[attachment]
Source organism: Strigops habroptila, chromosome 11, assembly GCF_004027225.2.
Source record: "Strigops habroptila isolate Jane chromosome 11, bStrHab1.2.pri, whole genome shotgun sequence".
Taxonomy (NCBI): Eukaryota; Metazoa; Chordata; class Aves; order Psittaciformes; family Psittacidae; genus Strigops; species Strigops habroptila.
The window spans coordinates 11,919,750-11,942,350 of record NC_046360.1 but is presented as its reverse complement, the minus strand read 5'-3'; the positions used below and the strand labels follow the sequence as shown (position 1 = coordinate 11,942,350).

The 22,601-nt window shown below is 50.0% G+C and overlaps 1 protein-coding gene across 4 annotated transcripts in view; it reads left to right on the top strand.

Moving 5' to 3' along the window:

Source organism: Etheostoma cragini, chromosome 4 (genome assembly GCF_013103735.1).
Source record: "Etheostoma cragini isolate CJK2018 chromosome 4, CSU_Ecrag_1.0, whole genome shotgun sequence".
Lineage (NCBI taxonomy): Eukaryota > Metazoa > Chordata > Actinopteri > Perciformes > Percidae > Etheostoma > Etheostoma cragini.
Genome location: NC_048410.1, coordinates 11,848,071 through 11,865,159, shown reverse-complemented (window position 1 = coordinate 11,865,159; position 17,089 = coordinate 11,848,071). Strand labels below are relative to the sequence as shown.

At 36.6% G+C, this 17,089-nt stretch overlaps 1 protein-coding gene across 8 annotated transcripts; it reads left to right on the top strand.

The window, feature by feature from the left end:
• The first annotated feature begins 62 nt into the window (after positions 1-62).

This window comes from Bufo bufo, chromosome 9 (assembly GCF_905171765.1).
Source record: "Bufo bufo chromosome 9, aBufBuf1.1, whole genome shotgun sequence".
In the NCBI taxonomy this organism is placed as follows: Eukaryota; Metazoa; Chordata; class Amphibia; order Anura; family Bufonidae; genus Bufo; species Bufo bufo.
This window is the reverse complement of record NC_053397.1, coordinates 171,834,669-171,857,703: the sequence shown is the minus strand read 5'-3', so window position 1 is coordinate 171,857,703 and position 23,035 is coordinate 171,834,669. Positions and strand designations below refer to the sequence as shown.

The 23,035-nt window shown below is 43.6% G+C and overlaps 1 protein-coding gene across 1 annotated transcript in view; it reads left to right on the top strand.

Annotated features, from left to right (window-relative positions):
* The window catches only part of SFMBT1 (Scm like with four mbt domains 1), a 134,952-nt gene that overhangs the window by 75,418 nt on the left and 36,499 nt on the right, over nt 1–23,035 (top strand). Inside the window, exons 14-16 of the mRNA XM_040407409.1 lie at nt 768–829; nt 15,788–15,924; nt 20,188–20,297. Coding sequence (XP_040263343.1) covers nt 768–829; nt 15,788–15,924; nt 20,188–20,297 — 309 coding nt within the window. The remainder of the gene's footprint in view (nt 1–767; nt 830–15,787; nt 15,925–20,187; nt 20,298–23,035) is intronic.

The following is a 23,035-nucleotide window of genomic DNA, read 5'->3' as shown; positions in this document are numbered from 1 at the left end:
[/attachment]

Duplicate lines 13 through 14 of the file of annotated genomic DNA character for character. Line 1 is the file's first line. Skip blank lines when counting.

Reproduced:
• The first annotated feature begins 62 nt into the window (after positions 1-62).

This window comes from Bufo bufo, chromosome 9 (assembly GCF_905171765.1).